Dr. Gerald Yukevich is telling his patients that he’s hanging up his stethoscope.
In a letter to patients dated April 25, Yukevich, 72, wrote that as of September he will no longer be serving as a physician with Vineyard Medical Care. “Please know that I have always considered my medical experiences a profound privilege, and I have cherished working closely with you all,” he wrote.
Yukevich told The Times he plans to work exclusively with Hope Hospice patients after September.
“I’ve found that to be very rewarding,” he said. Yukevich became the director at Hope Hospice about eight years ago. End-of-life care became a passion of his after his sister died about 30 years ago when hospice was just emerging, but not yet established like it is today.
Yukevich said he began cutting back his clinical hours at Vineyard Medical Care in January.
Yukevich moved to the Island 23 years ago, and spent three of those years commuting off-Island. He’s been working with patients on Island for 20 years.
“I feel lucky that my wife Martha and my daughter Anna and I settled here,” Yukevich wrote. “We have been nourished and comforted and constantly inspired by this dynamic and closely knit Island.”
Michael Loberg, owner of Vineyard Medical Care, said the office will have a full staff for summer season, and is working on recruiting a replacement.
“We’ll greatly miss him, but we’re happy for him,” Loberg said. “He speaks to the best in all of us. His brand is our brand — the quality and compassion of his health care.”
Yukevich will have plenty to keep him occupied. He plays the violin, and is a pianist and a playwright, Loberg said. “It’s not as if he’s going to ask himself what to do with all his free time,” he said.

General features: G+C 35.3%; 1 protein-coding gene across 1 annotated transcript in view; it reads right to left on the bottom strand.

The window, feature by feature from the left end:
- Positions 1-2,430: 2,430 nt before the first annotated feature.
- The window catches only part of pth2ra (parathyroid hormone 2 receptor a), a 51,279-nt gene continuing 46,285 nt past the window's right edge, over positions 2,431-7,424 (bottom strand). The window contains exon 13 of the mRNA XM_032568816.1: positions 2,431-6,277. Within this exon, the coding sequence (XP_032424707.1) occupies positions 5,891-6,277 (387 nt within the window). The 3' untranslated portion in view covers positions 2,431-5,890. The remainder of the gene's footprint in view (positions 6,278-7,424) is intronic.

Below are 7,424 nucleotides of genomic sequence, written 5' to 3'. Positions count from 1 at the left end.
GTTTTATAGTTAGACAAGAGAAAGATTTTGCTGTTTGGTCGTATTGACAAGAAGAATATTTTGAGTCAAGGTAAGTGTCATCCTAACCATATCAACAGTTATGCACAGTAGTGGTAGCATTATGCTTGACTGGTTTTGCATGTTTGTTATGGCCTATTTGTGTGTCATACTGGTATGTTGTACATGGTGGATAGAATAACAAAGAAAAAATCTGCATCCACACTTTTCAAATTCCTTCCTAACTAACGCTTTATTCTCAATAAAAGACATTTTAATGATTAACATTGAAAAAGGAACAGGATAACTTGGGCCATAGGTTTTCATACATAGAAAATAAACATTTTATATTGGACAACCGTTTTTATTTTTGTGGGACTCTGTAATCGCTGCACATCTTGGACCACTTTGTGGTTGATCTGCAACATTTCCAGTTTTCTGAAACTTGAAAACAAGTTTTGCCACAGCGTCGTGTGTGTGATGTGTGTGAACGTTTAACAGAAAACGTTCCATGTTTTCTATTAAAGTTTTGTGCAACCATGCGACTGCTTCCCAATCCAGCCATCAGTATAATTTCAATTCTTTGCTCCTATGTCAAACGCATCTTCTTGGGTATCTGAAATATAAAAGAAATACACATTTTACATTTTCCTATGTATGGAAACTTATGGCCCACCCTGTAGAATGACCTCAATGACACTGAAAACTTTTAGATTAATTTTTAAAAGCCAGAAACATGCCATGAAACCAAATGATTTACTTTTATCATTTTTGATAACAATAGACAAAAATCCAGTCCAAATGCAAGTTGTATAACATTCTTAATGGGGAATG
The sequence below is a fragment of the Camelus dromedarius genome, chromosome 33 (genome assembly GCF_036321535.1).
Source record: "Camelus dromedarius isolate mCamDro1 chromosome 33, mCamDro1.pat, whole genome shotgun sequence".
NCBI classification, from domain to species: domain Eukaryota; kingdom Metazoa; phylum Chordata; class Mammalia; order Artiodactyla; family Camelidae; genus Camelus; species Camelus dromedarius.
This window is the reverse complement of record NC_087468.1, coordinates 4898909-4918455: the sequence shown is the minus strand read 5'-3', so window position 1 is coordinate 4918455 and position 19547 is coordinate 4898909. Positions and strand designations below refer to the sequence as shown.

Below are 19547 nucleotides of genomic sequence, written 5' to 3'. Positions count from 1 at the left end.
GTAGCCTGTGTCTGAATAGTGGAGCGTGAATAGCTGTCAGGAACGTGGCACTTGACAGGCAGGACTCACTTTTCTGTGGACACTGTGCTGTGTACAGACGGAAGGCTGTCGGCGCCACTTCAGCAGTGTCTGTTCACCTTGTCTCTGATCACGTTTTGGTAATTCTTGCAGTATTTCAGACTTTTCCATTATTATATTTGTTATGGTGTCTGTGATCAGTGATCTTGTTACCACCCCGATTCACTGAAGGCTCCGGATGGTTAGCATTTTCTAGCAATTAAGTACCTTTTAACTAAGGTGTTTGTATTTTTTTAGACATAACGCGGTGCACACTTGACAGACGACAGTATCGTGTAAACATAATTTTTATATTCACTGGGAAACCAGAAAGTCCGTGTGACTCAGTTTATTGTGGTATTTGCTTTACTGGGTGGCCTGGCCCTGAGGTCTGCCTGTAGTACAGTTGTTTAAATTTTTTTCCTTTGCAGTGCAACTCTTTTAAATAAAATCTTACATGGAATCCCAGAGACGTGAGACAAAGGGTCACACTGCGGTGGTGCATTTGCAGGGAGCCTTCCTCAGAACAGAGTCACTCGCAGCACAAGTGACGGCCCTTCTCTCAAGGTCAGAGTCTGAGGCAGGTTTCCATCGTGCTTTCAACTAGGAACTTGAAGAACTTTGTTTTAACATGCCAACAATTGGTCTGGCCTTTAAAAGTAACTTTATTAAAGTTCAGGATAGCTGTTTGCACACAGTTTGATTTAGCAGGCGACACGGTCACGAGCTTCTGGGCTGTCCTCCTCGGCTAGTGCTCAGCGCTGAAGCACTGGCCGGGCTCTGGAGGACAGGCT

After a lengthy career that started with his medical internship 45 years ago in Boston, Yukevich said he is looking forward to having time to work on other things, including a fictional novel based on stories told to him by his father about his “hardscrabble” life in the ’20s and ’30s. “I have plenty of stuff to do,” he said.
In his letter to patients, Yukevich said insurance companies will be notified, and he urged patients to contact the providers to make sure their health insurance is not affected by the move.
Between 1,500 and 2,000 patients will be affected by his retirement, though some are seasonal patients, he said.
“Thank you again for allowing me to be a part of your life,” Yukevich wrote. “Some of us have shared some joyous, some painful, and even tragic experiences, but as partners I feel we have tried to sustain dignity and hope through life’s challenges. Many times you have inspired and amazed me. Thanks.”
Working with patients on an Island has given him a close connection to them. “It’s a very rich experience to get so close to people,” he said.